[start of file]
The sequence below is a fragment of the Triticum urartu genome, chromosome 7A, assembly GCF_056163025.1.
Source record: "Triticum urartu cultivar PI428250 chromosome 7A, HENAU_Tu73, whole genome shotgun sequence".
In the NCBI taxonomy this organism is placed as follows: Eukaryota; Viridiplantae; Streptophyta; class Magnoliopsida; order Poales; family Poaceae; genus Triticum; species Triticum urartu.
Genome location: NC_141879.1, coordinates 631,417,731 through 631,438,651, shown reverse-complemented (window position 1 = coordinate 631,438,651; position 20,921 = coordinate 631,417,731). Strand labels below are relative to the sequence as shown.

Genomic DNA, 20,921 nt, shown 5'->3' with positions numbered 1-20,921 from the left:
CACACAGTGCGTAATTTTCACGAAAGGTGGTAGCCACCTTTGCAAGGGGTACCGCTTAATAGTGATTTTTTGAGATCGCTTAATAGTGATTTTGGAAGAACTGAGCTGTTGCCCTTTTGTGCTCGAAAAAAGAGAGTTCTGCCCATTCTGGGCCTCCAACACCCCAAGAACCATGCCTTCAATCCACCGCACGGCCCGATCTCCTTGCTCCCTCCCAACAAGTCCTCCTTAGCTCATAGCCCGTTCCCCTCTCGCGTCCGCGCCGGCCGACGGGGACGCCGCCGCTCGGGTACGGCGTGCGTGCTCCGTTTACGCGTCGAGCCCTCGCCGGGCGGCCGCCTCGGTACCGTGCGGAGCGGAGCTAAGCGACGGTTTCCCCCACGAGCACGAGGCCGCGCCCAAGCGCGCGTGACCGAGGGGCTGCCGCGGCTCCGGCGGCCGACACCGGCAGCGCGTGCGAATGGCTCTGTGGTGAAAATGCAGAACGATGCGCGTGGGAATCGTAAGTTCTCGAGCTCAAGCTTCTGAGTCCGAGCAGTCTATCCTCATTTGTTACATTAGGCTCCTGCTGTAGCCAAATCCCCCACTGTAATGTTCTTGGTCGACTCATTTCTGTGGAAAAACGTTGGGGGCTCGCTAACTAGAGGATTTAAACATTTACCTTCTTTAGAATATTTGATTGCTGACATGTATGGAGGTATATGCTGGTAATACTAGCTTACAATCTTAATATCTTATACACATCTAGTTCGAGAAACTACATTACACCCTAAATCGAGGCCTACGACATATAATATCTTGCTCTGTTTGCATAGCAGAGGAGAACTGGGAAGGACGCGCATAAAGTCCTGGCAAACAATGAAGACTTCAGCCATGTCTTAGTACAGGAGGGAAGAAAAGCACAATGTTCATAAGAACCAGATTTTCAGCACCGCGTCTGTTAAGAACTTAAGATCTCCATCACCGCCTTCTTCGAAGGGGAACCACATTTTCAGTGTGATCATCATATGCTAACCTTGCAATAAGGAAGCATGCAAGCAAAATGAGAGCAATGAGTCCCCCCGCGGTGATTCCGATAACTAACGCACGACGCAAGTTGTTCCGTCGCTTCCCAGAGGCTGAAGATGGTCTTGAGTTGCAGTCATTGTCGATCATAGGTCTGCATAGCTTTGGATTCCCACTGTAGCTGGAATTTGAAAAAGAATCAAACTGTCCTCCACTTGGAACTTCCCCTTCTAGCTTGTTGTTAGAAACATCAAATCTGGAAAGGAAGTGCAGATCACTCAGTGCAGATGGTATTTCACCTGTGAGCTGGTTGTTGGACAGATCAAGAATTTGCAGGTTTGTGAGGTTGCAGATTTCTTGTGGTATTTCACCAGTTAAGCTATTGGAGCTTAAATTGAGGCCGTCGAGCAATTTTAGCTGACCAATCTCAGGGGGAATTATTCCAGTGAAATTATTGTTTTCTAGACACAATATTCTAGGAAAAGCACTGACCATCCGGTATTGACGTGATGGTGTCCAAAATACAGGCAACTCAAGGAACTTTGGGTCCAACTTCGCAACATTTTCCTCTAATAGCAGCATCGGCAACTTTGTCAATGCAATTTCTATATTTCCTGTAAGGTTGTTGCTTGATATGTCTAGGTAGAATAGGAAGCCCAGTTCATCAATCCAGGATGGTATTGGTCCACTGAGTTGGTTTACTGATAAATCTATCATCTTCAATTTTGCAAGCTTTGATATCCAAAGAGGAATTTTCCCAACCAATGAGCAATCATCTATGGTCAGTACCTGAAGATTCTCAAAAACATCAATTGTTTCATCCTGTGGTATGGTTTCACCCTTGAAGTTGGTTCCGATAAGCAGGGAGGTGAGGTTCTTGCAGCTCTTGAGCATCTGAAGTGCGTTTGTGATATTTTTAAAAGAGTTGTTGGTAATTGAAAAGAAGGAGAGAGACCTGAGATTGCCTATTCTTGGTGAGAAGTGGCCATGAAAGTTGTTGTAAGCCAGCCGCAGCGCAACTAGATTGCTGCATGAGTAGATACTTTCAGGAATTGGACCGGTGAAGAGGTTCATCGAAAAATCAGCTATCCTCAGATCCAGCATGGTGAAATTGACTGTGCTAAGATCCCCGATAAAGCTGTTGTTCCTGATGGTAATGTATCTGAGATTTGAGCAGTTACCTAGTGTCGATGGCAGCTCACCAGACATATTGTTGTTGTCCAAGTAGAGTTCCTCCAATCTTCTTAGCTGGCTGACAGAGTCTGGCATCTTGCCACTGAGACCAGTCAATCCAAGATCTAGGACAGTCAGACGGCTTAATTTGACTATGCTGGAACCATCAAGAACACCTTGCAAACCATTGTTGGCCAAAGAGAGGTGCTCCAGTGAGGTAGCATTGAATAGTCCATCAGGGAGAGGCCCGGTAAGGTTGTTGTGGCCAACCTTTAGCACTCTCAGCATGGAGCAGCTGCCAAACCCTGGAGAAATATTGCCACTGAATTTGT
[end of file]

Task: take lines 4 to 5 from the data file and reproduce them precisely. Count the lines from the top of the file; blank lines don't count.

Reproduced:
Genome location: NC_141879.1, coordinates 631,417,731 through 631,438,651, shown reverse-complemented (window position 1 = coordinate 631,438,651; position 20,921 = coordinate 631,417,731). Strand labels below are relative to the sequence as shown.

Genomic DNA, 20,921 nt, shown 5'->3' with positions numbered 1-20,921 from the left: